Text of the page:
Prolonged hyperglycemia, the major risk factor in the development of diabetic complications associated with neuropathy, nephropathy and micro- and macroangiopathy, has also been linked to periodontal disease. Although biochemical and pathophysiological observations of diabetic periodontitis include the presence of inflammatory reactions, neutrophil-linked generation of reactive oxygen species (ROS), cytokine activation, apoptosis, leukocyte dysfunction, altered bone formation and resorption, and the presence of advanced glycation end products (AGEs) and their interaction with their specific receptors (RAGE), dental treatment for diabetic periodontal disease is primarily focused on the control of oral infections. Overlooked have been the potential contribution of the enzyme aldose reductase (AR) and the sorbitol pathway, which plays a critical role in the development of diabetic complications associated with neuropathy, nephropathy and micro- and macroangiopathy.
Investigations have shown that many of the complications of diabetes result, at least in part, to abnormalities in glucose metabolism through the polyol pathway.
Normally the bulk of intracellular glucose is metabolized to provide energy by phosphorylation of glucose, catalyzed by hexokinase, to form glucose-6-phosphate, which is further metabolized to useful energy by entry into the Emden-Myerhof pathway, or anaerobic glycolysis. In the diabetic patient, however, insufficient hexokinase is available to metabolize all of the intracellular glucose.
In many tissues of the body, including lens tissue in the eye, an alternative path is available to metabolize glucose. The enzyme aldose reductase (AR) catalyzes the reduction of glucose to sorbitol with hydrogen supplied by NADPH. Sorbitol is then oxidized to fructose by sorbitol dehydrogenase, the hydrogen being accepted by NAD+. However, in the hyperglycemic patient, although sufficient aldose reductase is available to reduce glucose to sorbitol, there is not sufficient sorbitol dehydrogenase to oxidize the sorbitol to fructose.
This leads to an accumulation of sorbitol in the tissues. Sorbitol does not readily diffuse through the tissues and cellular membranes due to its polarity. It is hypothesized that the accumulation of sorbitol produces a hyperosmotic condition, with resulting fluid accumulation in the cells, altering membrane permeability with the development of the pathological conditions noted above. Consequently, considerable attention has focused on the development of aldose reductase inhibitors (ARIs).
A variety of ARIs have been developed. According to one scheme of classification mentioned by de la Fuente and Manzanaro, ARIs include phenolic derivatives, such as quercetin, which has the structure shown in I;
acetic acid derivatives (or more generally, carboxylic acid derivatives), such as tolrestat (structure II);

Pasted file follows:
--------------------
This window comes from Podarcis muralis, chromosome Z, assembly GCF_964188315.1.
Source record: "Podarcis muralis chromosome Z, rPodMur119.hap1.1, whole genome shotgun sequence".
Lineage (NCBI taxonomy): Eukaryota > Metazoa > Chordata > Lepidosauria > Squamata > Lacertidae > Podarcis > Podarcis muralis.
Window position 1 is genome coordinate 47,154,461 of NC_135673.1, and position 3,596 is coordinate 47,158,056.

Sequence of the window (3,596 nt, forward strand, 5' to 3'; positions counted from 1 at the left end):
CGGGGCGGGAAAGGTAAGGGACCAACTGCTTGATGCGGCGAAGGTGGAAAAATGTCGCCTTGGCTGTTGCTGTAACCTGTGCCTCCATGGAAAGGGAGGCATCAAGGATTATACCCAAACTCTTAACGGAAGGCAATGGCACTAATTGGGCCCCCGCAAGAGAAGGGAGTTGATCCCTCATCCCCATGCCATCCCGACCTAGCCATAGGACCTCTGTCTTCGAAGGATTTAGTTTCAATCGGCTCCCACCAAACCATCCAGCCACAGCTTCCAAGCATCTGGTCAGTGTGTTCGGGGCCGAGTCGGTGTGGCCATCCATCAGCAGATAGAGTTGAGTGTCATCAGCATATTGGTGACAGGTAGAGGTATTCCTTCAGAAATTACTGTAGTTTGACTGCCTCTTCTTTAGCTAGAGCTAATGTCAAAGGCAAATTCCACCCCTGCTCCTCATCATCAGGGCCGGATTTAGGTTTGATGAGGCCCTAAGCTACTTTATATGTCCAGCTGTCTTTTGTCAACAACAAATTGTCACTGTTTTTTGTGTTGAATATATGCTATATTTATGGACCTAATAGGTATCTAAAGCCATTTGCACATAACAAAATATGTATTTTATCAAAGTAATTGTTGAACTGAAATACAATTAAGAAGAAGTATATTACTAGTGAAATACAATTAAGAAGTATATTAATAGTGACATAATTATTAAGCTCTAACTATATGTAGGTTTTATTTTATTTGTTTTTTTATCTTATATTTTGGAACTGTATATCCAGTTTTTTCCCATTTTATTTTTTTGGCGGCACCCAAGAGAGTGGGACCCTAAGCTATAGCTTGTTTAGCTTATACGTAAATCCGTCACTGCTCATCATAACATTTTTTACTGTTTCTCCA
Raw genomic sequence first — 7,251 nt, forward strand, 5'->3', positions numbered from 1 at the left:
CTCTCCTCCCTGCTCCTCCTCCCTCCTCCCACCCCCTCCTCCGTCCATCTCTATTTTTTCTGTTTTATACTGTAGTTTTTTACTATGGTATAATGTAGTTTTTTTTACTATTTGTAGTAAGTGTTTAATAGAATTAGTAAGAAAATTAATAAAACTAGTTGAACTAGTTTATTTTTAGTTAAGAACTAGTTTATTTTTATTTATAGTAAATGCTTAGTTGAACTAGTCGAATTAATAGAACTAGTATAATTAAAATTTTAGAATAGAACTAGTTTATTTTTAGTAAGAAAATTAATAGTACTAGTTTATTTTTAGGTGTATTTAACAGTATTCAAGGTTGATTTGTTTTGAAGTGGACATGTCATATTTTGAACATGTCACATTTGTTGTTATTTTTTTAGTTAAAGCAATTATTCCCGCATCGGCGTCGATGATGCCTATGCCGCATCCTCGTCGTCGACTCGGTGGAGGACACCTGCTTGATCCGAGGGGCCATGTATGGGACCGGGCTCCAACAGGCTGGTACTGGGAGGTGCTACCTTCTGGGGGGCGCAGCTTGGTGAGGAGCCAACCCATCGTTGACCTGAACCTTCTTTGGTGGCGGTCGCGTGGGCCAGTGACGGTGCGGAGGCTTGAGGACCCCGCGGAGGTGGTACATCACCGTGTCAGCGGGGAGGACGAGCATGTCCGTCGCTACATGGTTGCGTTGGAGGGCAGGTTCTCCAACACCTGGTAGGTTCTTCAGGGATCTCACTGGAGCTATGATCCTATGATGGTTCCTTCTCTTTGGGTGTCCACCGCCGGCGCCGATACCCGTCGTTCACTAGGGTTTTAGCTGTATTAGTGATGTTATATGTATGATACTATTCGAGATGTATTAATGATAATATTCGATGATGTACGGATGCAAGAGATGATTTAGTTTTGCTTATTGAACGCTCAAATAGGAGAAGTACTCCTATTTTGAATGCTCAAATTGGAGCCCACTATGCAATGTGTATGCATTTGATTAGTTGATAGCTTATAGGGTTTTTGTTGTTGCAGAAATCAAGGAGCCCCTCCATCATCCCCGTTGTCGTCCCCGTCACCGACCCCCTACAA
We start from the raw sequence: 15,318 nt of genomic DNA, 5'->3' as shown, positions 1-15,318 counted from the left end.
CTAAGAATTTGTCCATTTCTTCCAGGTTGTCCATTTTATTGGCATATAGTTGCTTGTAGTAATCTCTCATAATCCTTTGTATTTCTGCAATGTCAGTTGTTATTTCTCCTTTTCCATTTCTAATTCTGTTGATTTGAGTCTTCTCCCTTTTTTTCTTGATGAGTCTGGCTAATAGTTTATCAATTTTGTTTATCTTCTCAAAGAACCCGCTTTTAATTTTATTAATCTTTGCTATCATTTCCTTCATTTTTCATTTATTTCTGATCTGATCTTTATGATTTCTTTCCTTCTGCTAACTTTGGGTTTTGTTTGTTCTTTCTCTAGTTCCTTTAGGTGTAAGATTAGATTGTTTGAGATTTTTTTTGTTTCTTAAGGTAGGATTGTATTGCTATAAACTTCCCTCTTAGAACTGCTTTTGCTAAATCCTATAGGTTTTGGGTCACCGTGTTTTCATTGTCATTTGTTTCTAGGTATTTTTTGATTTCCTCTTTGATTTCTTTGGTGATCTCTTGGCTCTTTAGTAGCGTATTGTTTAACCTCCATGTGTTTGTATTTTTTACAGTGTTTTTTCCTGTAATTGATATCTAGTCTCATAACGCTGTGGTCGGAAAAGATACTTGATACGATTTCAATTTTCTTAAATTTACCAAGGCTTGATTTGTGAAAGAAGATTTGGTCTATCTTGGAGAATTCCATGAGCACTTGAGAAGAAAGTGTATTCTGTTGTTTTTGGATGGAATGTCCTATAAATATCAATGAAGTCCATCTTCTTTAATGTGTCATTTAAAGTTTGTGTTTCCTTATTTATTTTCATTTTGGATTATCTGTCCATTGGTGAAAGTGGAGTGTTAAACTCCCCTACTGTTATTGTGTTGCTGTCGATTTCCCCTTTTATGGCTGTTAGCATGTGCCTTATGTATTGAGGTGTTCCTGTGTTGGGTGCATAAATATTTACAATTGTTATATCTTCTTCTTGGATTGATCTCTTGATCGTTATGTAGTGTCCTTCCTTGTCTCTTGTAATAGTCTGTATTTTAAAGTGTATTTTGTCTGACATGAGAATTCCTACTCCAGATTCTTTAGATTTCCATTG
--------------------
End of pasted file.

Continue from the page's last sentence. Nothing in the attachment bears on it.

cyclic imides (or more particularly, a hydantoin), such as imirestat (structure III) and sorbinil (structure IV); and
phenylsulfonylnitromethtane derivatives, such as ZD-5522 (structure V).
While periodontitis and periodontal disease is a common problem for humans, it may be a worse problem for canines. According to some estimates, eighty percent of dogs are afflicted with some form of periodontal disease. The problem often begins with a build up of plaque on the teeth, progresses to gingivitis, which, left untreated, may progress to periodontitis. If the bone loss becomes severe enough, the dog may be at risk for a jaw fracture, or for a severe systemic bacterial infection. As with humans, the diabetic dog is more at risk for developing periodontal disease than the non-diabetic dog.
Humans seek to avoid severe complications from dental disease by frequent trips to the dentist, brushing the teeth with toothpaste, using mouthwash, and other oral hygiene measures. Dogs, however, depend upon their owners. Many dog owners are unwilling to pay veterinarians for professional teeth cleaning, which is often expensive. Although toothbrushes and toothpaste or dentifrices are available for canines, a great many dog owners are unable to sufficiently control their pets or lack the patience to brush their dog\'s teeth. Some treats, chews, or dog foods are commercially available that may be of some benefit in keeping a dog\'s teeth clean. However, such measures are not consistently effective.
Studies have shown that aldose reductase inhibitors may be effective in the prevention and treatment of diabetic cataracts, diabetic neuropathy, and other complications of diabetes. However, none have shown or suggested that aldose reductase inhibitors may be effective in the treatment or prevention of periodontitis. Some dog treats or chews promoted for keeping the dog\'s teeth clean do contain some quercetin. However, in such applications quercetin is only an adjunct to some other active ingredient, such as Co-enzyme Q, and is present for its antiinflammatory, antioxidant, or free radical scavenging properties, but is not present in sufficient dosage to produce an ARI effect.
Thus, a periodontitis treatment solving the aforementioned problems is desired.